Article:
Molinari proposed a free-market rule of law writ large: a free-market alternative to “national defense.” He did so in an article entitled “The Production of Security” and in his book entitled Conversations on Economic Laws and Defense of Property.

“The Production of Security” (1849) challenged a dominant social theme. The influential 17th century philosopher Thomas Hobbes had originated some of the fundamental assumptions of Molinari’s day. Only through a social contract, only through the state could men live harmoniously.

Molinari argued the opposite. The natural impulse of man is to combine into society for mutual advantage. “[I]mpelled by the self-interest of the individuals thus brought together, a certain division of labor is established, necessarily followed by exchanges. In brief, we see an organization emerge, by means of which man can more completely satisfy his needs than he could living in isolation.” That organization is the free market, and it exists to satisfy the needs of man through a division of labor and exchange.

Molinari continued, “Among the needs of man, there is one particular type which plays an immense role in the history of humanity, namely the need for security. What is this need?” An individual needs to protect and preserve his person and property. Molinari was not naïve. He realized that “since…Cain and Abel,” there had been crimes “against the lives and property of individuals.” He acknowledged that Hobbes was correct on one point: Governments are established to address the need for security, or law. “Everywhere, men resign themselves to the most extreme sacrifices rather than do without government and hence security,” Molinari agreed. Nevertheless, men were incorrect in doing so because “they misjudge their alternatives.” Men would be best served by procuring their “security at the lowest price possible.” [Note: “price” refers not merely to money but to all costs involved in using a service, including convenience and efficiency.]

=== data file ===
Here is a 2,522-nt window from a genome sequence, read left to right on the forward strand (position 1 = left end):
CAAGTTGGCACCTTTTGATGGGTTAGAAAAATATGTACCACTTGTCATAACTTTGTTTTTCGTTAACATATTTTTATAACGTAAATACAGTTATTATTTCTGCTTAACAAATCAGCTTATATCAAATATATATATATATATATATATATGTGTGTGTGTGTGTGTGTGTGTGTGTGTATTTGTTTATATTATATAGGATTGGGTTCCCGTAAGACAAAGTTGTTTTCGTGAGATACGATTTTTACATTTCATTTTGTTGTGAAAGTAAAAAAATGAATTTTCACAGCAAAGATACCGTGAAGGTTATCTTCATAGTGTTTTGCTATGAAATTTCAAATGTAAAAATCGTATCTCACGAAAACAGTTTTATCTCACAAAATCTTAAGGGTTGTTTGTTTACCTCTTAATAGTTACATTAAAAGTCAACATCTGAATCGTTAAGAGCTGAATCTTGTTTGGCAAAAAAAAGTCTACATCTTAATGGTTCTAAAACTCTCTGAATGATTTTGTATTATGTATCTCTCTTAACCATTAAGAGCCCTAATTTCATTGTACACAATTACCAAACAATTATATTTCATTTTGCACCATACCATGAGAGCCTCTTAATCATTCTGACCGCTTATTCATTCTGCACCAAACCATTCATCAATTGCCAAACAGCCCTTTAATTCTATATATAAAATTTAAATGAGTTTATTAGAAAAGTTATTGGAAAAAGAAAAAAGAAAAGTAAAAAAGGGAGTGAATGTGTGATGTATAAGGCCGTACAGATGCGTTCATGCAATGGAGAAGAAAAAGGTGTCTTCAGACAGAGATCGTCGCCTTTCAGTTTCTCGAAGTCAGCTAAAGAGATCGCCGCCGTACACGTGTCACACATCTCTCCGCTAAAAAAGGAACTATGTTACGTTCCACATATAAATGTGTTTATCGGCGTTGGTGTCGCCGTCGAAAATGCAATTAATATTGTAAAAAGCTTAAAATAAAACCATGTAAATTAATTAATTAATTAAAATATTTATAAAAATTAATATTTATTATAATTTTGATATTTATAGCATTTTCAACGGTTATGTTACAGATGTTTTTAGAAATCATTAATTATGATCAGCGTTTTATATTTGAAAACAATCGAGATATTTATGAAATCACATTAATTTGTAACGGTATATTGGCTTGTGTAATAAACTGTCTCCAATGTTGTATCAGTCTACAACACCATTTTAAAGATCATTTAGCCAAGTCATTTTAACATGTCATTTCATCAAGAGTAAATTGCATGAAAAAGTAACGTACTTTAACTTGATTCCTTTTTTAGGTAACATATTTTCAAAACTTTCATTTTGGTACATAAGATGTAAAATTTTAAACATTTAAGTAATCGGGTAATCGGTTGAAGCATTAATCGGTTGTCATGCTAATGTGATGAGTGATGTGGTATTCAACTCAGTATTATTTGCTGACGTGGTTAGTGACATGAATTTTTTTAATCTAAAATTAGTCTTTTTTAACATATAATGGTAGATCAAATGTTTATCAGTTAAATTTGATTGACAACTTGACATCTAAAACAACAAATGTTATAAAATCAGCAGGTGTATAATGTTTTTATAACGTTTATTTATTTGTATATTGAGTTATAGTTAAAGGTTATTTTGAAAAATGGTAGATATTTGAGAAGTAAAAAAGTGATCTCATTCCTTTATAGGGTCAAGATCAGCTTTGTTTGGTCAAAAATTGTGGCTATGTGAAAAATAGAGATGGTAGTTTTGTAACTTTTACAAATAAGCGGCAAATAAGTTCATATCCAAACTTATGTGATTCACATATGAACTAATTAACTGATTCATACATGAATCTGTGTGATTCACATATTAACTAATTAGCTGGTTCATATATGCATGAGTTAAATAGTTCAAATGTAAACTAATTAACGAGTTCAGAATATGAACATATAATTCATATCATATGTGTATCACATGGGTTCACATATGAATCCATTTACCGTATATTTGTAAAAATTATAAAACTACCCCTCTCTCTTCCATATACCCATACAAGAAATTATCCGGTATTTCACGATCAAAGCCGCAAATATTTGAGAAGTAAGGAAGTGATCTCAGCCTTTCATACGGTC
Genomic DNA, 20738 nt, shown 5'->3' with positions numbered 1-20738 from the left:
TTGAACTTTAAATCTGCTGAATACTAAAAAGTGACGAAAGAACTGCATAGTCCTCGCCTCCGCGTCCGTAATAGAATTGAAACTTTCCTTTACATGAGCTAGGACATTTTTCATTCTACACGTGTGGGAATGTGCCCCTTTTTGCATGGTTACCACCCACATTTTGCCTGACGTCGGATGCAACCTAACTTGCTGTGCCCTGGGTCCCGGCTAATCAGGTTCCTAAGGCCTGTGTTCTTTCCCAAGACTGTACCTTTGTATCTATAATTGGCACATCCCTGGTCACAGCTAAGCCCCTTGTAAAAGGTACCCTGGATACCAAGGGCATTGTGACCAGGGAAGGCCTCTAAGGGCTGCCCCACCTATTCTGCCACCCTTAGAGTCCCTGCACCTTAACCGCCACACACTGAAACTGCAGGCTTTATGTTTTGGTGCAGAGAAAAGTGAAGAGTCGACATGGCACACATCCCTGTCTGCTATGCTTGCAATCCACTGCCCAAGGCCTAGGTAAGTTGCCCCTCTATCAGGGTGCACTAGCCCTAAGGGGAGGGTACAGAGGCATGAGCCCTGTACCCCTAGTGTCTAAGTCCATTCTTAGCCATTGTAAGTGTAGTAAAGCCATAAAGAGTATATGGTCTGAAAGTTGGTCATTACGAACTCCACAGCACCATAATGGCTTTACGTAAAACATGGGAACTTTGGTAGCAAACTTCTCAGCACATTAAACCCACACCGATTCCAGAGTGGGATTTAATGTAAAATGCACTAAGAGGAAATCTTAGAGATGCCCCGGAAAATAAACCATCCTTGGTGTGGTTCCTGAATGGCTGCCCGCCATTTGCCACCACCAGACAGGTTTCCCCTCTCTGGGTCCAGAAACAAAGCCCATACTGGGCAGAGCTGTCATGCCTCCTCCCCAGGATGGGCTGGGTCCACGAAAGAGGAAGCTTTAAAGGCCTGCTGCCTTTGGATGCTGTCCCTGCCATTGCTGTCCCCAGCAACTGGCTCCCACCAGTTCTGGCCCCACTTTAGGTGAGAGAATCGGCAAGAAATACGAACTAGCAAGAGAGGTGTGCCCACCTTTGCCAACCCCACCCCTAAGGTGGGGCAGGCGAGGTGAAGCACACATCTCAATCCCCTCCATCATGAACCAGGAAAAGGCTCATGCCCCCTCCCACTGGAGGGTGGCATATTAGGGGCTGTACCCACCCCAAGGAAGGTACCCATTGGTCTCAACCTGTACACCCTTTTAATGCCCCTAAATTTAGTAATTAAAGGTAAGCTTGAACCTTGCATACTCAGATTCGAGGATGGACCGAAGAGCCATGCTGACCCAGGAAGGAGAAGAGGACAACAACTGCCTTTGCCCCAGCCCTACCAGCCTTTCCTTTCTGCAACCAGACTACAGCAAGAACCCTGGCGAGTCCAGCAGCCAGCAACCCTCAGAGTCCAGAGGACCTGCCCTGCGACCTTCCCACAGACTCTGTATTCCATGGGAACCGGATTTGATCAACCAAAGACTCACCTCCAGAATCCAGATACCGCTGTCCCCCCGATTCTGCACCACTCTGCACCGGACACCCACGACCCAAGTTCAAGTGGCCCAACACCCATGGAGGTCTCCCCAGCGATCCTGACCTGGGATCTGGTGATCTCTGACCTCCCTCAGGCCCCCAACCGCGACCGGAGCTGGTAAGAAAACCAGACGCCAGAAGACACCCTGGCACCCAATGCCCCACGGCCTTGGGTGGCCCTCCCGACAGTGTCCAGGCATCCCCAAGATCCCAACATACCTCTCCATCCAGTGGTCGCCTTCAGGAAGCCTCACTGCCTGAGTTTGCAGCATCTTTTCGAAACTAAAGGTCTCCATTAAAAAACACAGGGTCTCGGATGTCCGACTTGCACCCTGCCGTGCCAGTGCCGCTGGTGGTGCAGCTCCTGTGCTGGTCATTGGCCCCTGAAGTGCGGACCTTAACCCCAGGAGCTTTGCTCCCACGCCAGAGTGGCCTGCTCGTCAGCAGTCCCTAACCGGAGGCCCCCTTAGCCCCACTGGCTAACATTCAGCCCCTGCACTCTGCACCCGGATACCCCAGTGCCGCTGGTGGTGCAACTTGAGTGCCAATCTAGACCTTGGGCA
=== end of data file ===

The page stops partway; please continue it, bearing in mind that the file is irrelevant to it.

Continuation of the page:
Molinari presented three alternative means by which a good or service could be produced.

The first is granting a monopoly to a privileged entity.

The second is through coercive production that is said to benefit society in general. The authority is in the collective.

The third is free-market competition. Here, the authority resides with the individuals who are called customers.

Molinari wanted the self-interest of the individual to determine law at the lowest price possible. He argued: “It always benefits a consumer for goods and services to remain competitive because ‘the freedom of labor and of trade’ provides the lowest price and the highest efficiency.” The interests of the consumer should “prevail over the interests of the producer.”

And, yet, because security is an essential “good” for society, it was and is assumed that security must be handled by government through monopoly or collectivization, and not through the free market.

He also sketched a blueprint of the alternative. What would a free-market security service look like? To begin with, it would focus entirely upon the protection of person and property. That is, it would protect the individual’s interest in safety from criminals and invaders rather than the interests of the state in preserving or extending its authority. This contrasts with a monopoly or collectivized production of security, which leads to external conflict (e.g., war with other nations over territory) and internal conflict (e.g., class warfare over domestic power).